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Finnish schools begin term, many with redesigned buildings

Many Finnish school buildings are being redesigned in line with a new national core curriculum launched a year ago. It encourages thinking out of the box, abandoning traditional classroom set-ups in favour of more flexible, free-form arrangements to bolster learning.

Oppimisympäristö.
Kuopio's new Jynkkä School features flexible seating arrangements. Image: Toni Pitkänen / Yle

Schools open on Thursday in many areas of Finland, including Tampere, Oulu and Kuopio and most Finnish-language schools in the capital region. Youngsters in Jyväskylä, Rovaniemi and Kouvola started school on Wednesday.

On holiday until next week are children in Lahti, Turku, Mikkeli as well as Swedish-language schools in the Helsinki area, among others. The school districts where the term begins later make up for the longer summer break with shorter autumn and/or Christmas holidays.

Thinking outside the box

Many kids will find physical changes at their schools. Buildings are being redesigned in line with a new national core curriculum launched a year ago. It encourages thinking out of the box, abandoning traditional classroom set-ups in favour of more flexible, free-form arrangements to bolster learning.

At many schools, the familiar rows of wooden desks, chalkboards and overhead projectors are gone, replaced by a variety of seating and room division options as well as electronic "smart boards".

Koulurakennus.
The Jynkkä School Image: Toni Pitkänen / Yle
Parents visiting the new Jynkkä School in Kuopio this week were surprised by these changes.

"There was great amazement. They had a lot of questions about soundproofing, for instance," the school's head teacher Jorma Partanen tells Yle.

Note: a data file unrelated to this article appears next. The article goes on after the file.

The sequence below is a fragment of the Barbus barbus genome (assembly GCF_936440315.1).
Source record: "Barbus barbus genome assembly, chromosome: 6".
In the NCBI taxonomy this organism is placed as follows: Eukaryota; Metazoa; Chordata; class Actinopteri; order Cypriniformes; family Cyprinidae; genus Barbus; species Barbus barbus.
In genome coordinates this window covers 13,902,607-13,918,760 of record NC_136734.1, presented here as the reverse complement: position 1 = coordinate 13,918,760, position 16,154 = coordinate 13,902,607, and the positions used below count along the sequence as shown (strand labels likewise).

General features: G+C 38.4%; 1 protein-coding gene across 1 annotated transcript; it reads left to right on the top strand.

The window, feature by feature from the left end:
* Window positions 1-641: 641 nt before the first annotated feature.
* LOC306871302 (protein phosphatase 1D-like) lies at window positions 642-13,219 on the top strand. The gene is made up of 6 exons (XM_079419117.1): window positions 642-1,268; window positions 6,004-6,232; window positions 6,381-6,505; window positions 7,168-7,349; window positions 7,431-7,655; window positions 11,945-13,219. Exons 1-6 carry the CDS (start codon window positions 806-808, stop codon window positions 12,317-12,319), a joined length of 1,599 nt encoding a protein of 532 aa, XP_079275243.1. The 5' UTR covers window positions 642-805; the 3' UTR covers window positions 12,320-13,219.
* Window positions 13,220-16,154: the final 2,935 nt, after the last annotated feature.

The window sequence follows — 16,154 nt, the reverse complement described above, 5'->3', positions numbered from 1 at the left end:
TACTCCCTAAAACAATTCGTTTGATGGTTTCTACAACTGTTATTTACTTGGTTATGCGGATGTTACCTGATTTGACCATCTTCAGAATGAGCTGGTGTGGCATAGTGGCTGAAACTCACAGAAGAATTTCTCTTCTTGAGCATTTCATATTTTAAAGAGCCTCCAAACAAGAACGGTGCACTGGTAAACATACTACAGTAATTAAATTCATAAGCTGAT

His institution is an example of what is now being described as not just a school, but rather a learning environment to support the new curriculum. It emphasises flexibility and aims at shared learning and creativity among pupils of different ages. This calls for more adaptable physical settings.

Decentralised decision-making

Details such as room size or furnishings are no longer decreed by the National Agency for Education in Helsinki. Rather, each school's administrators will have a free hand to rearrange and re-equip facilities as they see fit.

A pioneer in this regard is the Heinävaara School in Joensuu, eastern Finland, which was built as an open learning environment in the late 1990s. It did away with closed classrooms, instead featuring a large central learning area surrounded by open "learning nests".

"It opened the discussion in a way, but it also aroused criticism over acoustical problems," says Reino Tapaninen, Chief Architect at the National Agency for Education.

Now, nearly two decades later, there are more than a dozen such new-built or completely redesigned schools around the country, with more on the planning board.

Goodbye to standard classrooms

The Jynkkä School, where 380 pupils begin their fall term on Thursday, features plenty of open space, colourful seating and portable display screens. There are no standardised classrooms.

Istuimia.
Moveable seating in Kuopio. Image: Toni Pitkänen / Yle
Along with the physical re-shaping, educational administrators are aiming for a renovation of terminology. Instead of classrooms, they talk about learning environments.

Adaptability is key, including movable walls that can be used to easily form new spaces for small groups or specific activities. Learning takes place in varying groups including kids of different ages, abandoning traditional grade divisions. There are also efforts to encourage children to be physically active and collaborative during the day.

"In the life of a school, situations change and we have to focus on different kinds of things, even within a school day. Now we change group arrangements and give pupils special support," says Partanen.

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